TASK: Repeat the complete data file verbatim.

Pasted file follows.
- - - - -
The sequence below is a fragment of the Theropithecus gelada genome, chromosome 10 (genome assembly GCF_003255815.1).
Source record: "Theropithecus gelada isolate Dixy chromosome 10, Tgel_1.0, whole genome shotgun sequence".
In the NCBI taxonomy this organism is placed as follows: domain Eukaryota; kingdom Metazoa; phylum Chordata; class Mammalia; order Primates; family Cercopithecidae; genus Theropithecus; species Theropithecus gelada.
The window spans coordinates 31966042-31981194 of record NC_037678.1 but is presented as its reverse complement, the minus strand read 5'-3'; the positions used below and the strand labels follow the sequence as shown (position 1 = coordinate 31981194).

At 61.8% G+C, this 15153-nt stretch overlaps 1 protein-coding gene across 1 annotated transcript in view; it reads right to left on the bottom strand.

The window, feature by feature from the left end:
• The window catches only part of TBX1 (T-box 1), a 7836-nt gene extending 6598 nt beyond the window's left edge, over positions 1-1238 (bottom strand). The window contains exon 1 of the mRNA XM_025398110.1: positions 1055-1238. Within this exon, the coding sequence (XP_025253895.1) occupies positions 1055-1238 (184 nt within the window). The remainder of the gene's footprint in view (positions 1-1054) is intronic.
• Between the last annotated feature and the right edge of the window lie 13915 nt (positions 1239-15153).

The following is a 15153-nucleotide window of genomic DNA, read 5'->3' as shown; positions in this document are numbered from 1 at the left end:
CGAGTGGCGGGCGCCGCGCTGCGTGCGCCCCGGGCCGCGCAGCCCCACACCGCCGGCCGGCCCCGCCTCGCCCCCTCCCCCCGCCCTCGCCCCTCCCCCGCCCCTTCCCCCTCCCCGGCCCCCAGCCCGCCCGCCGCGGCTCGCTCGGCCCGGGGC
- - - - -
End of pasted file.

The sequence below is a fragment of the Theropithecus gelada genome, chromosome 10 (genome assembly GCF_003255815.1).
Source record: "Theropithecus gelada isolate Dixy chromosome 10, Tgel_1.0, whole genome shotgun sequence".
In the NCBI taxonomy this organism is placed as follows: domain Eukaryota; kingdom Metazoa; phylum Chordata; class Mammalia; order Primates; family Cercopithecidae; genus Theropithecus; species Theropithecus gelada.
The window spans coordinates 31966042-31981194 of record NC_037678.1 but is presented as its reverse complement, the minus strand read 5'-3'; the positions used below and the strand labels follow the sequence as shown (position 1 = coordinate 31981194).

At 61.8% G+C, this 15153-nt stretch overlaps 1 protein-coding gene across 1 annotated transcript in view; it reads right to left on the bottom strand.

The window, feature by feature from the left end:
• The window catches only part of TBX1 (T-box 1), a 7836-nt gene extending 6598 nt beyond the window's left edge, over positions 1-1238 (bottom strand). The window contains exon 1 of the mRNA XM_025398110.1: positions 1055-1238. Within this exon, the coding sequence (XP_025253895.1) occupies positions 1055-1238 (184 nt within the window). The remainder of the gene's footprint in view (positions 1-1054) is intronic.
• Between the last annotated feature and the right edge of the window lie 13915 nt (positions 1239-15153).

The following is a 15153-nucleotide window of genomic DNA, read 5'->3' as shown; positions in this document are numbered from 1 at the left end:
CGAGTGGCGGGCGCCGCGCTGCGTGCGCCCCGGGCCGCGCAGCCCCACACCGCCGGCCGGCCCCGCCTCGCCCCCTCCCCCCGCCCTCGCCCCTCCCCCGCCCCTTCCCCCTCCCCGGCCCCCAGCCCGCCCGCCGCGGCTCGCTCGGCCCGGGGC